He put me on some SuperVicodin and forbade me from going to work, even though I couldn't exactly just take the rest of the week off. There aren't substitutes at the university level. So I spent the last week pretty much just curled up in a ball, totally high on SuperVicodin, still in pain and crying and absolutely miserable.
And with my brain as fuzzy as it was, all I could think was that this would somehow be bearable if someone just came over and curled up in my bed next to me. That I just needed someone physically present. And really, I wouldn't much care who it was. But just to have someone here while I was in so much pain--that would make me able to tough it out, to know that there was someone here.
But that didn't happen. Sensing something was wrong, Rudy and Baby Girl took turns nestling down next to me, or sometimes on me, or sometimes both at once. And in my drug haze, I thought about how if this happened at this time last year, I would have called Mr. Badger. And he would have either given me so much sympathy it would have made me feel a bit better, or he would have said something that pissed me off so much I would have been too angry to remember how much pain I was in. Either way it would have helped, feeling connected in one way or another. It would have helped for a little while.
So instead I made lists in my head of the offerings I'd have to make to Mr. Badger and Tom on my Day of the Dead altar. Chocolate chip pancakes, Irish tea, and Scotch whisky for Mr. Badger; raspberry torte, smoothies, and, well, pot for Tom. I'd have to make a playlist with Bruce Springsteen and The Pogues mixed with Patti Lupone and Betty Buckley to play in the background. There was so much to get done before the actual Day of the Dead, if I could only stand up long enough to do it...
And I couldn't. I didn't. As it ends up, I did have to miss work, although I was really stupid and drove across town on the SuperVicodin to teach a couple of classes--which I don't remember at all because hey, I was totally loaded. And my balance was so bad, I'd have to hang onto the walls just to walk down the hall, and I'd hope so hard that I wouldn't run into anyone, because I knew they'd think I was drunk. And I kept thinking that if I could just toughen up a little bit, I could do the proper thing, the respectful thing, and get it together enough to put up my altar, with Mr. Badger and Tom at the center of it this year.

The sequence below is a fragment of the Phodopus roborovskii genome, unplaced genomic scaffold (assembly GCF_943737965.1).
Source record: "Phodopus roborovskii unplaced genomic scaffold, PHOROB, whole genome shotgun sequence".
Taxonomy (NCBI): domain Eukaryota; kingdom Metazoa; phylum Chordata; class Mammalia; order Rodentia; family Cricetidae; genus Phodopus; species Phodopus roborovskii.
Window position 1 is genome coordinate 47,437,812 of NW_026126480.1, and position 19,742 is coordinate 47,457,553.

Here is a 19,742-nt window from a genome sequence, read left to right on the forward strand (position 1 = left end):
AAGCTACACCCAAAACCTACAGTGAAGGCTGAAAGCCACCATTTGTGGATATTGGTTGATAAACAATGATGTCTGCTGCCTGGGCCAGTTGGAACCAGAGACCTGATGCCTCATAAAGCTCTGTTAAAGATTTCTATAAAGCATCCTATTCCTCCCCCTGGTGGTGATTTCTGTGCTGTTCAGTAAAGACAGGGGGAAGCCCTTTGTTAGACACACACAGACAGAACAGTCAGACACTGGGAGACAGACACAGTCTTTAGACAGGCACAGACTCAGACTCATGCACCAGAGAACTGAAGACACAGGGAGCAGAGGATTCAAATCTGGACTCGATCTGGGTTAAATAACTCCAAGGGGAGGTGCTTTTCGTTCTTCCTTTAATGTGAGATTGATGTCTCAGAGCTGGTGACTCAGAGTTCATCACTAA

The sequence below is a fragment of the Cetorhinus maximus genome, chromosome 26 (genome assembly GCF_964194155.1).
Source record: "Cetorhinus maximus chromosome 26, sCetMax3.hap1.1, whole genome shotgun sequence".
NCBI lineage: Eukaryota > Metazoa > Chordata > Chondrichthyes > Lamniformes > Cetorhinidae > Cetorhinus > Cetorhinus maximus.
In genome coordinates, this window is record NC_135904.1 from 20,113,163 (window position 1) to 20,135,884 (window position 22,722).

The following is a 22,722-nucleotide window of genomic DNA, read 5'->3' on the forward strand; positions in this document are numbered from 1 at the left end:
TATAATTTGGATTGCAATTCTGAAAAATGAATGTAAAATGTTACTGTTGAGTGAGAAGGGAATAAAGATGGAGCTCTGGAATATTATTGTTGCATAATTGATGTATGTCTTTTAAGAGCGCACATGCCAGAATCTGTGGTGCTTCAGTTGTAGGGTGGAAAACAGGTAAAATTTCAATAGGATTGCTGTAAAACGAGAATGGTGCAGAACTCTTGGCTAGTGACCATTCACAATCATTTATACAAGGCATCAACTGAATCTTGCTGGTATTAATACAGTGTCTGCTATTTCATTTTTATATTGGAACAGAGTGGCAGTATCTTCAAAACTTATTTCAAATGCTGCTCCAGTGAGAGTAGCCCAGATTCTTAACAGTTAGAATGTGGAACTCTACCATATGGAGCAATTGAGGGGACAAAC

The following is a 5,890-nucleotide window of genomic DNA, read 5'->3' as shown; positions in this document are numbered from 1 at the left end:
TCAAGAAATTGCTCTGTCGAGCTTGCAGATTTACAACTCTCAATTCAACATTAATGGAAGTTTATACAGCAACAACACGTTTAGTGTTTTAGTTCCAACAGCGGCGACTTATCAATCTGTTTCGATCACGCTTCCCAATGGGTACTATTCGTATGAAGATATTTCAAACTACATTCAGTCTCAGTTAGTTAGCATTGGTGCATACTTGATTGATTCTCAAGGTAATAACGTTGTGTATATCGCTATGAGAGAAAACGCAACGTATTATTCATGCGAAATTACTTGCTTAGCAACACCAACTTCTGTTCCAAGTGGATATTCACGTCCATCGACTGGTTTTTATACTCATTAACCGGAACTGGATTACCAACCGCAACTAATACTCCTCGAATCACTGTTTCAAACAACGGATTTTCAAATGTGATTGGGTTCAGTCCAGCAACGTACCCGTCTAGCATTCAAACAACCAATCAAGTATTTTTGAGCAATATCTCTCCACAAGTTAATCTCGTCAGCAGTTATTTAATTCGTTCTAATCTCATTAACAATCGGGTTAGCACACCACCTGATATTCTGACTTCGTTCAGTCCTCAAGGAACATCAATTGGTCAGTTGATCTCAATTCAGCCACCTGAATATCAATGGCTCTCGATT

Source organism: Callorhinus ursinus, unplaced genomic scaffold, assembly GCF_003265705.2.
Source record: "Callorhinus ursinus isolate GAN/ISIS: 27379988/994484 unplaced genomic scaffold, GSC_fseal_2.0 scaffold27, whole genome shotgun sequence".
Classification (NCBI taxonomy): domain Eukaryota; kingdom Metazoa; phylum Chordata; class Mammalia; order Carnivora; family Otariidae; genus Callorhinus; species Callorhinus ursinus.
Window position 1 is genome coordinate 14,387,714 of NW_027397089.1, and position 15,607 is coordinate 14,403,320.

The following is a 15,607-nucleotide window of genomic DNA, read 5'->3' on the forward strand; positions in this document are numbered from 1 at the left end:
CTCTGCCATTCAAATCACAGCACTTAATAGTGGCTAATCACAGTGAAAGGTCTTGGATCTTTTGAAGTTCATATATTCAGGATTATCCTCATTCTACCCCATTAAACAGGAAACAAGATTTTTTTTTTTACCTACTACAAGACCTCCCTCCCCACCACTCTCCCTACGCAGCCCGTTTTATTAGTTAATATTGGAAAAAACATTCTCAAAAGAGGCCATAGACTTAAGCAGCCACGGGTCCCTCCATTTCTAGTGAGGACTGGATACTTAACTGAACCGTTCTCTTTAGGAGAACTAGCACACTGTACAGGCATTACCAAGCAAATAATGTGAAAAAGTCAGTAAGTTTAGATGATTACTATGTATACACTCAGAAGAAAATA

But no. Not this year.
So this will have to suffice as a substitute. I've decorated the pictures and put out the offerings. The candles are lit, and the paper flowers are strewn about.
Now all that is left is the remembering.
Oct 16, 2011
Something really big happened yesterday.
So, running late for work, I was clomping around the house in my cute high-heel clog sandals, trying to remember to grab everything I needed on my way out the door. It was starting out as a high anxiety morning. And as I bent over to add a stack of student papers on top of the mounting pile of stuff already in my arms, I saw my sweet kitty Baby Girl nestled down in the shoebox out of which these very same clogs were born. And Baby Girl was staring me right in the face. Then I looked up, and I saw her sweet brother Rudy perched on the pillow on the couch, also staring at me.
“Oh god, I’m sorry, little babies, I forgot,” I said. “It’s time to turn on the Cat TV!”
And then I hurried over to the bay window in the living room, and I opened the blinds.
And that’s it. I opened the blinds. That was really big.
Ya see, if I had been back in South Central, that would not have been a big deal. It basically would have been every morning. Wake up, shower, dress, gather my things, turn on the Cat TV by pulling open the blinds. Then Rudy and Baby Girl could entertain themselves by watching the squirrels frolic in the yard, the woodchuck that hung out by the shed out back, the cars pulling in and out of the parking lot. Every morning—“It’s time to turn on the Cat TV!”, and the kitties would come running, and I’d open the blinds.
But I’m not back in South Central. I’m in Rust City and in firmly in the grip of a full-scale, four-and-a-half-month PTSD episode. Which means the blinds have not been opened since the end of May.